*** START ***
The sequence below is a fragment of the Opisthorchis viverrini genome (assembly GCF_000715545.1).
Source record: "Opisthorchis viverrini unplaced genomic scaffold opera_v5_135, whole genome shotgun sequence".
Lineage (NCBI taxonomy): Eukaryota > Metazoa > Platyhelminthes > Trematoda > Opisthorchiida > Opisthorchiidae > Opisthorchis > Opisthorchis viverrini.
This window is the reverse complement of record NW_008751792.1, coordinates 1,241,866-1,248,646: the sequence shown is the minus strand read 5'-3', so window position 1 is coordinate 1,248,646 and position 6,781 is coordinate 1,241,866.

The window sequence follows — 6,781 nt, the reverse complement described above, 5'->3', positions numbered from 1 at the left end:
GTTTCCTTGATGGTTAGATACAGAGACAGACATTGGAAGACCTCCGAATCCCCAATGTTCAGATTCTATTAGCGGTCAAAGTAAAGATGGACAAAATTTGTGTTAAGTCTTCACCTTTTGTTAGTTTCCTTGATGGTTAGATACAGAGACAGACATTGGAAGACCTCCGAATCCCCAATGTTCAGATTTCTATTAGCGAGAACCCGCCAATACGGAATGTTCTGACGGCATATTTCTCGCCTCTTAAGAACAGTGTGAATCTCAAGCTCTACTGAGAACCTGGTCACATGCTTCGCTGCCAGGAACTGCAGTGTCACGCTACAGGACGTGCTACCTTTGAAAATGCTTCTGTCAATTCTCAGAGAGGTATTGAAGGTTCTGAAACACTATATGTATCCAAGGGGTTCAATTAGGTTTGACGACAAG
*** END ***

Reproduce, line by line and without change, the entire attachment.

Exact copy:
The sequence below is a fragment of the Opisthorchis viverrini genome (assembly GCF_000715545.1).
Source record: "Opisthorchis viverrini unplaced genomic scaffold opera_v5_135, whole genome shotgun sequence".
Lineage (NCBI taxonomy): Eukaryota > Metazoa > Platyhelminthes > Trematoda > Opisthorchiida > Opisthorchiidae > Opisthorchis > Opisthorchis viverrini.
This window is the reverse complement of record NW_008751792.1, coordinates 1,241,866-1,248,646: the sequence shown is the minus strand read 5'-3', so window position 1 is coordinate 1,248,646 and position 6,781 is coordinate 1,241,866.

The window sequence follows — 6,781 nt, the reverse complement described above, 5'->3', positions numbered from 1 at the left end:
GTTTCCTTGATGGTTAGATACAGAGACAGACATTGGAAGACCTCCGAATCCCCAATGTTCAGATTCTATTAGCGGTCAAAGTAAAGATGGACAAAATTTGTGTTAAGTCTTCACCTTTTGTTAGTTTCCTTGATGGTTAGATACAGAGACAGACATTGGAAGACCTCCGAATCCCCAATGTTCAGATTTCTATTAGCGAGAACCCGCCAATACGGAATGTTCTGACGGCATATTTCTCGCCTCTTAAGAACAGTGTGAATCTCAAGCTCTACTGAGAACCTGGTCACATGCTTCGCTGCCAGGAACTGCAGTGTCACGCTACAGGACGTGCTACCTTTGAAAATGCTTCTGTCAATTCTCAGAGAGGTATTGAAGGTTCTGAAACACTATATGTATCCAAGGGGTTCAATTAGGTTTGACGACAAG